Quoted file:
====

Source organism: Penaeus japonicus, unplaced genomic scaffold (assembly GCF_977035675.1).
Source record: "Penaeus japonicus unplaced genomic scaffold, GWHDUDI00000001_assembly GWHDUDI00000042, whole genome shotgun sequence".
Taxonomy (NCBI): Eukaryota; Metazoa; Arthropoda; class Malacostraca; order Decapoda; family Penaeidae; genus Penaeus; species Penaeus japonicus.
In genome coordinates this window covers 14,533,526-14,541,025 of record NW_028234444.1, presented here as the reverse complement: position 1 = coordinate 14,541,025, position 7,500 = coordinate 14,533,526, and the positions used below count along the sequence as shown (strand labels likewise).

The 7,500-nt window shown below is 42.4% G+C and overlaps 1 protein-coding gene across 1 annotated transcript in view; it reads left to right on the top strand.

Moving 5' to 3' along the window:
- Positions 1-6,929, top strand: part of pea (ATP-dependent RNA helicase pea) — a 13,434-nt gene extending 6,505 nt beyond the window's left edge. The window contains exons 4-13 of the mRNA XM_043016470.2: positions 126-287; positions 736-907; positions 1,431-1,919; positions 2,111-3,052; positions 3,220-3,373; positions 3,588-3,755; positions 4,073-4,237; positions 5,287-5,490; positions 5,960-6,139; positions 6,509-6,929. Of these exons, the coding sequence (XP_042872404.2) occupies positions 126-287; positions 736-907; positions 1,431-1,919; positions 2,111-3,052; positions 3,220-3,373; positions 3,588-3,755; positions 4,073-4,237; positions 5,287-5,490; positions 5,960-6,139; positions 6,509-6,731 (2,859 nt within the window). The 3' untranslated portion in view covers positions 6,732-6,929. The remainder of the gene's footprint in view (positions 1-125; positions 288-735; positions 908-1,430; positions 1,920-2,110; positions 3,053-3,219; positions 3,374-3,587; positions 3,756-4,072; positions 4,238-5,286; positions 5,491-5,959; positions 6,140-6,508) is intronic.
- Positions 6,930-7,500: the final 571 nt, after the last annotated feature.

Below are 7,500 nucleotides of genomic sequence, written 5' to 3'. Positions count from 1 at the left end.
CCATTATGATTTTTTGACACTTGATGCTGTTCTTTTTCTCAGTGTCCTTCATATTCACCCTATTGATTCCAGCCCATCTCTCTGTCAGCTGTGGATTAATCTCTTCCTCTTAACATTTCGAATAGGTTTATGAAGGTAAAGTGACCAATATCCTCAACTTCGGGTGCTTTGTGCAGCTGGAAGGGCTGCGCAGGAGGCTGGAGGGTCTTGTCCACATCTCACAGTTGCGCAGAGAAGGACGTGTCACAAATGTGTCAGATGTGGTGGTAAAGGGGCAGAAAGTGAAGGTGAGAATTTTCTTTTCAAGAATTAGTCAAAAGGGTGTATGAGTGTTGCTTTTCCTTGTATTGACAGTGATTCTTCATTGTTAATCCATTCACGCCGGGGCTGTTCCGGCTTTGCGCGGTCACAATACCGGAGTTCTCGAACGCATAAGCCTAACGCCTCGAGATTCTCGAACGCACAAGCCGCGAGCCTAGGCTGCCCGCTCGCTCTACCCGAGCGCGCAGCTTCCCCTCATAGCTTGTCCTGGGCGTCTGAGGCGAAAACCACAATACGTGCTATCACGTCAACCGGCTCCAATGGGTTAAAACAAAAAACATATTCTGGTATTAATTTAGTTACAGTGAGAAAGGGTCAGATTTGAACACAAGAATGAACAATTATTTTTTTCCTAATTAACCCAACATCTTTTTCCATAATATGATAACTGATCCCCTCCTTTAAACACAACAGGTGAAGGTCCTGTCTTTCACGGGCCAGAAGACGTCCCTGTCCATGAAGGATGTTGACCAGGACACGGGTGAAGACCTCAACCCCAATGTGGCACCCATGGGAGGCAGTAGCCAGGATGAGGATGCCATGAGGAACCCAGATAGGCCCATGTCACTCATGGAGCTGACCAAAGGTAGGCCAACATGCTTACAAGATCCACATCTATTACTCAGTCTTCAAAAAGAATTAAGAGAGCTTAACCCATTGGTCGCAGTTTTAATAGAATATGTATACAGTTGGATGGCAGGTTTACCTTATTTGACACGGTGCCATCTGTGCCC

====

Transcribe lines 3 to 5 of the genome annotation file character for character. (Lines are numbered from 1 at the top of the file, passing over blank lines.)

Taxonomy (NCBI): Eukaryota; Metazoa; Arthropoda; class Malacostraca; order Decapoda; family Penaeidae; genus Penaeus; species Penaeus japonicus.
In genome coordinates this window covers 14,533,526-14,541,025 of record NW_028234444.1, presented here as the reverse complement: position 1 = coordinate 14,541,025, position 7,500 = coordinate 14,533,526, and the positions used below count along the sequence as shown (strand labels likewise).

The 7,500-nt window shown below is 42.4% G+C and overlaps 1 protein-coding gene across 1 annotated transcript in view; it reads left to right on the top strand.